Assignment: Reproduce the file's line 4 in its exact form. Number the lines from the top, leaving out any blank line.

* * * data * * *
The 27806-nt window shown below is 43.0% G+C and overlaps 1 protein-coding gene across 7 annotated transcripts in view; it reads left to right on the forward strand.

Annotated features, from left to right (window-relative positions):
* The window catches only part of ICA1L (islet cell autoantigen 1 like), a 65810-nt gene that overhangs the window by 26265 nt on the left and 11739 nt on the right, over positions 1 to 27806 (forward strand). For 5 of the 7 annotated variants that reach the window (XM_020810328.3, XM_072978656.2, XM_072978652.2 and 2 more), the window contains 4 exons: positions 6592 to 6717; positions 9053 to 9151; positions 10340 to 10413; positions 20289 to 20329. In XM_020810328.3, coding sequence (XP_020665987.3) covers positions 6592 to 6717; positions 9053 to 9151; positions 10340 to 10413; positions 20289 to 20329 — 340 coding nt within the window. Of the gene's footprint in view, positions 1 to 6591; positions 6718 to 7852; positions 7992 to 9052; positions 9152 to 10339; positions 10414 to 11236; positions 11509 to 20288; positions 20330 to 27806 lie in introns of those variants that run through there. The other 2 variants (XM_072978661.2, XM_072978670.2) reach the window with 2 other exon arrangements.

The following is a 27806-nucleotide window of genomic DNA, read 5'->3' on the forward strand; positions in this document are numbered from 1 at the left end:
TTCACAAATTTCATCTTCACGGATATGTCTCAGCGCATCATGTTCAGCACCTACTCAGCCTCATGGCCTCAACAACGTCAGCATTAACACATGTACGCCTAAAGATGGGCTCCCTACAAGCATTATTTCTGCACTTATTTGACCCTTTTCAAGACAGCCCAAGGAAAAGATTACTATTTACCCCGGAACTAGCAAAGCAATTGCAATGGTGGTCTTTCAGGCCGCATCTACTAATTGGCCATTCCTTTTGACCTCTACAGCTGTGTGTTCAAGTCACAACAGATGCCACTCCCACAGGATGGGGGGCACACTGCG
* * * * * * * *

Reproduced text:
The following is a 27806-nucleotide window of genomic DNA, read 5'->3' on the forward strand; positions in this document are numbered from 1 at the left end: